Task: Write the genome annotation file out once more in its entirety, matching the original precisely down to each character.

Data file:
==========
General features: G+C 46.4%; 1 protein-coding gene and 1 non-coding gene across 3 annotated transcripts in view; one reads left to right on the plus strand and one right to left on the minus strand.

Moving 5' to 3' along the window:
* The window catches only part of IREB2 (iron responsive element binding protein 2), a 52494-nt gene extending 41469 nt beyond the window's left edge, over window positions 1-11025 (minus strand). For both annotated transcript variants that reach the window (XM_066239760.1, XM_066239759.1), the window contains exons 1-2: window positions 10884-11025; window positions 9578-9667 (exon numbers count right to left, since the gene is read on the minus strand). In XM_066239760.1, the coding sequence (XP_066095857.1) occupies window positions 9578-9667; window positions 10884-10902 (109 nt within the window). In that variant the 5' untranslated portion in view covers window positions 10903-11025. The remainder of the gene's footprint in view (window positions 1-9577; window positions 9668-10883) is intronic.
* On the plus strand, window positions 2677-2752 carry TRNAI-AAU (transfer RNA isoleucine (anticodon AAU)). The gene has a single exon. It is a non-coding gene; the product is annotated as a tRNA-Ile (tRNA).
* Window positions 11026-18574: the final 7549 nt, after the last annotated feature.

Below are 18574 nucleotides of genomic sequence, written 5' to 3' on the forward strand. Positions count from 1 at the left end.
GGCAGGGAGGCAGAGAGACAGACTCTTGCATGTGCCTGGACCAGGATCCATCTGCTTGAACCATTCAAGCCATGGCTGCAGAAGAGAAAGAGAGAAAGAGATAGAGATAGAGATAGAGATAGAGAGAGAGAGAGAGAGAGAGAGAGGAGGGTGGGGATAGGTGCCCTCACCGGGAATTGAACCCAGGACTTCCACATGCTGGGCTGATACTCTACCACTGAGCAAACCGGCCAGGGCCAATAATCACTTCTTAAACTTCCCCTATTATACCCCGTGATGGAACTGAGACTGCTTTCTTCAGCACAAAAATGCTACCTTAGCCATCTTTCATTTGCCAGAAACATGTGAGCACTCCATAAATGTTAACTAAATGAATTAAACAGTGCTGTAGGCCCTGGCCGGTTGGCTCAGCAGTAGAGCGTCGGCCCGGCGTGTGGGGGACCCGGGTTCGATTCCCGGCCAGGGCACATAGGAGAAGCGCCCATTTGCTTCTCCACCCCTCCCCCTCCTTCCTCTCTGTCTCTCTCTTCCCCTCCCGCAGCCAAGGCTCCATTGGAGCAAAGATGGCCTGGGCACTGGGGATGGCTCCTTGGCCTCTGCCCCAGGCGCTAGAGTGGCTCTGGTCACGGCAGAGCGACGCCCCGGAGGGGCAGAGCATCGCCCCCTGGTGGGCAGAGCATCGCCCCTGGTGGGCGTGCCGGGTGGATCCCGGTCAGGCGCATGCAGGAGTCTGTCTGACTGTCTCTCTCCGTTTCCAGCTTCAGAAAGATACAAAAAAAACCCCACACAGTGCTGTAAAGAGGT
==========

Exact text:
General features: G+C 46.4%; 1 protein-coding gene and 1 non-coding gene across 3 annotated transcripts in view; one reads left to right on the plus strand and one right to left on the minus strand.

Moving 5' to 3' along the window:
* The window catches only part of IREB2 (iron responsive element binding protein 2), a 52494-nt gene extending 41469 nt beyond the window's left edge, over window positions 1-11025 (minus strand). For both annotated transcript variants that reach the window (XM_066239760.1, XM_066239759.1), the window contains exons 1-2: window positions 10884-11025; window positions 9578-9667 (exon numbers count right to left, since the gene is read on the minus strand). In XM_066239760.1, the coding sequence (XP_066095857.1) occupies window positions 9578-9667; window positions 10884-10902 (109 nt within the window). In that variant the 5' untranslated portion in view covers window positions 10903-11025. The remainder of the gene's footprint in view (window positions 1-9577; window positions 9668-10883) is intronic.
* On the plus strand, window positions 2677-2752 carry TRNAI-AAU (transfer RNA isoleucine (anticodon AAU)). The gene has a single exon. It is a non-coding gene; the product is annotated as a tRNA-Ile (tRNA).
* Window positions 11026-18574: the final 7549 nt, after the last annotated feature.

Below are 18574 nucleotides of genomic sequence, written 5' to 3' on the forward strand. Positions count from 1 at the left end.
GGCAGGGAGGCAGAGAGACAGACTCTTGCATGTGCCTGGACCAGGATCCATCTGCTTGAACCATTCAAGCCATGGCTGCAGAAGAGAAAGAGAGAAAGAGATAGAGATAGAGATAGAGATAGAGAGAGAGAGAGAGAGAGAGAGAGGAGGGTGGGGATAGGTGCCCTCACCGGGAATTGAACCCAGGACTTCCACATGCTGGGCTGATACTCTACCACTGAGCAAACCGGCCAGGGCCAATAATCACTTCTTAAACTTCCCCTATTATACCCCGTGATGGAACTGAGACTGCTTTCTTCAGCACAAAAATGCTACCTTAGCCATCTTTCATTTGCCAGAAACATGTGAGCACTCCATAAATGTTAACTAAATGAATTAAACAGTGCTGTAGGCCCTGGCCGGTTGGCTCAGCAGTAGAGCGTCGGCCCGGCGTGTGGGGGACCCGGGTTCGATTCCCGGCCAGGGCACATAGGAGAAGCGCCCATTTGCTTCTCCACCCCTCCCCCTCCTTCCTCTCTGTCTCTCTCTTCCCCTCCCGCAGCCAAGGCTCCATTGGAGCAAAGATGGCCTGGGCACTGGGGATGGCTCCTTGGCCTCTGCCCCAGGCGCTAGAGTGGCTCTGGTCACGGCAGAGCGACGCCCCGGAGGGGCAGAGCATCGCCCCCTGGTGGGCAGAGCATCGCCCCTGGTGGGCGTGCCGGGTGGATCCCGGTCAGGCGCATGCAGGAGTCTGTCTGACTGTCTCTCTCCGTTTCCAGCTTCAGAAAGATACAAAAAAAACCCCACACAGTGCTGTAAAGAGGT